A review of the Affidavits of Service and the Debtor's Response indicates that the Debtor failed to serve the Summons and Complaint in the Adversary Proceeding upon the proper Defendant, the County of Monroe, in accordance with the requirements of Rule 7004 of the Rules of Bankruptcy Procedure, since he failed to serve the Summons and Complaint on either the County Executive of the County of Monroe or any of the individuals set forth in CPLR Section 311(4). Therefore, jurisdiction over the Defendant was never properly obtained and the Court must set aside the Default Judgment as void as required by Rule 60(b)(4) of the Federal Rules of Civil Procedure.

See, e.g., New York State Nat. Org.for Women v. Terry, 961 F.2d 390, 400 (2d Cir. 1992), vacated in part on remand on other grounds, 41 F.3d 794 (2d Cir. 1994) (holding that Federal courts have no authority to stray from service requirements of state law and lack jurisdiction over defendants who are not properly served under state law); Recreational Properties v. Southwest Mortg. Service, 804 F.2d 311, 314 (5th Cir. 1986) (setting aside a void default judgment under FRCP 60(b)(4) because of lack of jurisdiction due to insufficient service); Broughton v. Chrysler Corp., 144 F.R.D. 23, 26 (W.D.N.Y. 1992)[FOSCHIO, J.] (holding that service accepted by mailroom employee who was not the person authorized to accept service of process on a corporation under CPLR Section 311(1) was improper and could not bring a defendant within the jurisdiction of the court, and that actual notice does not cure a service defect).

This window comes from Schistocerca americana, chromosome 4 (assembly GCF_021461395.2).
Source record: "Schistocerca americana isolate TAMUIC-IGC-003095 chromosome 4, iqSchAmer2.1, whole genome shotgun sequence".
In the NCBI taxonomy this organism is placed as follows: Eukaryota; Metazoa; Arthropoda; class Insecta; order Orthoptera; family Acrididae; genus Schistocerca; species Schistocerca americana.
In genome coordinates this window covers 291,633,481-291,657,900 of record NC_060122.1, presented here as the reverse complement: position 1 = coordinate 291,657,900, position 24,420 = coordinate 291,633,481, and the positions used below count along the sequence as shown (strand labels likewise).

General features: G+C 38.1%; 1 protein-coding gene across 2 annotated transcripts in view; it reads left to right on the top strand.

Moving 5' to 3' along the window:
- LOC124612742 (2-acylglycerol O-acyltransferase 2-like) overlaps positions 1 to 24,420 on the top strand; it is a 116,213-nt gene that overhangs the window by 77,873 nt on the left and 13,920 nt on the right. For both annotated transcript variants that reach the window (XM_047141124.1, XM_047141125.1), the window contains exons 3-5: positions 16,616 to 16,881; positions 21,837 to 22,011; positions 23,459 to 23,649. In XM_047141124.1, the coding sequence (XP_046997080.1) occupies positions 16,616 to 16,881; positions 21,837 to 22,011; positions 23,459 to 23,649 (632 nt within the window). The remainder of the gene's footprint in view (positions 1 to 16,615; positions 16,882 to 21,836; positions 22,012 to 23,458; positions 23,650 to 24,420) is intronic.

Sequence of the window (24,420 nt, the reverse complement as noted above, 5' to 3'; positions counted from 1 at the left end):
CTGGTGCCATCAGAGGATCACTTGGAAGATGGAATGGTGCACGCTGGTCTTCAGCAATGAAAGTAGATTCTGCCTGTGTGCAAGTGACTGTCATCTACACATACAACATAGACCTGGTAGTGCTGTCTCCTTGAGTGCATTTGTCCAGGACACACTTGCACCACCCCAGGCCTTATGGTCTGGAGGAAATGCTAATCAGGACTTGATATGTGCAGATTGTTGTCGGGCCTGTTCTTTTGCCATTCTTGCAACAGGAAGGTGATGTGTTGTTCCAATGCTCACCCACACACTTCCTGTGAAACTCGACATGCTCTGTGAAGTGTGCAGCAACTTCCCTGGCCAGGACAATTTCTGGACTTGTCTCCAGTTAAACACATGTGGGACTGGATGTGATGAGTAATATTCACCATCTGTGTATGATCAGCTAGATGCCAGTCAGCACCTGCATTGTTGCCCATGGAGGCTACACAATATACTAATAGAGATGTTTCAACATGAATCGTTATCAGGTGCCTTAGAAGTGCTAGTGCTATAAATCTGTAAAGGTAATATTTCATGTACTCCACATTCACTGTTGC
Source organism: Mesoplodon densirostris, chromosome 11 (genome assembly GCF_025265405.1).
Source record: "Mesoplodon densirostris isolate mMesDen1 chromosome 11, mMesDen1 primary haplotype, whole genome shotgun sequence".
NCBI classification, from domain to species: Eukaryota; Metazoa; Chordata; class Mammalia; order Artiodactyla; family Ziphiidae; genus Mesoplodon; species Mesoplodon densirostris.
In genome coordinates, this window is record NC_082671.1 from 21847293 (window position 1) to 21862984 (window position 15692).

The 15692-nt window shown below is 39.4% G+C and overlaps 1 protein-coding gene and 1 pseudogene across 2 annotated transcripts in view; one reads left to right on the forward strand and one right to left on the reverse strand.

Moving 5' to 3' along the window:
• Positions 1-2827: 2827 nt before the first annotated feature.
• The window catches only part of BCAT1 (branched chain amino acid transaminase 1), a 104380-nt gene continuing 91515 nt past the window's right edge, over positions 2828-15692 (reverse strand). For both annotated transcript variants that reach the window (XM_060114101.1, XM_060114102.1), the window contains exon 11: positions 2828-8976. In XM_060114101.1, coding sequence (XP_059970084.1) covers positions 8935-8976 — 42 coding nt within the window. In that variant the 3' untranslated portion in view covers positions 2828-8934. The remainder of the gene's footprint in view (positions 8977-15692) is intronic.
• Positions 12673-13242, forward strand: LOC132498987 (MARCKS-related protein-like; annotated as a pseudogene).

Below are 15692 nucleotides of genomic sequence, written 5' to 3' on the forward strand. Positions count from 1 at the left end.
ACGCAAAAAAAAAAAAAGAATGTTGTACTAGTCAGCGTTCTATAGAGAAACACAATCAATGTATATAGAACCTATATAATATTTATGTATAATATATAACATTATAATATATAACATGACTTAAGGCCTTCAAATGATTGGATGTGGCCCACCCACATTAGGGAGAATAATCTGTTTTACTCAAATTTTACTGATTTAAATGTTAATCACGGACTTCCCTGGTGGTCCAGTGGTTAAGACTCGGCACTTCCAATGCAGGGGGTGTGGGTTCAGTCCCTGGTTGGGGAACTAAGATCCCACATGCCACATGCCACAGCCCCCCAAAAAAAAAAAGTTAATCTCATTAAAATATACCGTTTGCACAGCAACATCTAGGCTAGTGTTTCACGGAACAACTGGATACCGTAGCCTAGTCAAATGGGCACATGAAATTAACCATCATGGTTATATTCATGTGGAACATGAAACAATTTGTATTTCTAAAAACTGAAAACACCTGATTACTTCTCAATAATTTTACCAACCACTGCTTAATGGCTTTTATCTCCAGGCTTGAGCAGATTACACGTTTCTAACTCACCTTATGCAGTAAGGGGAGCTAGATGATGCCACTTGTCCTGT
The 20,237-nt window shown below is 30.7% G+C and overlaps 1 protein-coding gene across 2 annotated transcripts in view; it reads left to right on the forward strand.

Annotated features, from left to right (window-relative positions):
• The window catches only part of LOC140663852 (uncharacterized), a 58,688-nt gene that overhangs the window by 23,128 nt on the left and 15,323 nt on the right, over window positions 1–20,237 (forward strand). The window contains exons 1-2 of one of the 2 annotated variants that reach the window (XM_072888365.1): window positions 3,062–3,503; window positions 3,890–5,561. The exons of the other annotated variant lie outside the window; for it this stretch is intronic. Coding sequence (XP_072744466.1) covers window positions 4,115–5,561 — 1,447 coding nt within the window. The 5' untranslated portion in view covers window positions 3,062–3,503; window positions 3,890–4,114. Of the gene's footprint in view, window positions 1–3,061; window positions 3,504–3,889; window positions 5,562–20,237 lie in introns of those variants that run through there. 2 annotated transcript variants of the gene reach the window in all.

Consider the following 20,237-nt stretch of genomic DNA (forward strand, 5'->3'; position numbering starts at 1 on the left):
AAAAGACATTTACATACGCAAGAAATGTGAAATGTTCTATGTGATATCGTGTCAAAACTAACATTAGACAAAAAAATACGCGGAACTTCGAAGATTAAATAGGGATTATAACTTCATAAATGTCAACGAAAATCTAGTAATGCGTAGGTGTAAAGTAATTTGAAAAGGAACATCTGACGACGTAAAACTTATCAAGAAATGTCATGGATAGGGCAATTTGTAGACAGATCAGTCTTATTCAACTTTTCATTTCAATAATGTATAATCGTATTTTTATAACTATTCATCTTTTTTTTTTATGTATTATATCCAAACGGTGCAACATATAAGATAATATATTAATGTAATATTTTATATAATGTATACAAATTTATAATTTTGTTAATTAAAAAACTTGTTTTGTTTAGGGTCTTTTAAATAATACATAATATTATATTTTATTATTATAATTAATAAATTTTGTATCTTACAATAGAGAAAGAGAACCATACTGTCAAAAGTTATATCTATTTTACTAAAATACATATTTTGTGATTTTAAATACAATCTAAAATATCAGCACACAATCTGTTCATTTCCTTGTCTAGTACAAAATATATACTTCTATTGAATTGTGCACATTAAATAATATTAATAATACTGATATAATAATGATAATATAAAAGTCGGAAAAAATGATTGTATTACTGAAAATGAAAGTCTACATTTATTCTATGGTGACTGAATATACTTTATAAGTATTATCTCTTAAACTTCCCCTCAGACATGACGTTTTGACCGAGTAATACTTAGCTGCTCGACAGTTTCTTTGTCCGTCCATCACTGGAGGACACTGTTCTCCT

In response to the Debtor's assertion that the Default Judgment could not have been entered if service was not proper, it should be noted that the Second Edition, December 1991, of the Bankruptcy Clerks Manual, issued by the Court Administration Division, Administrative Office of the United States Courts, states:

Once the affidavit of service has been filed, the issue of whether service was properly effected is not a matter of concern for the clerk. Any question regarding sufficiency of service should be left to the parties to raise and for the judge to make a final determination. The clerk's concern is that an affidavit of service has been filed in a timely fashion. Id. at 18.06(d)(4).

In addition to finding the Default Judgment must be set aside as void pursuant to Rule 60(b)(4) of the Federal Rules of Civil Procedure, as set forth above, I find that sufficient grounds exist to find that the Default Judgment should be set aside pursuant to Rule 60(b)(6) of the Federal Rules of Civil Procedure, in the interests of justice.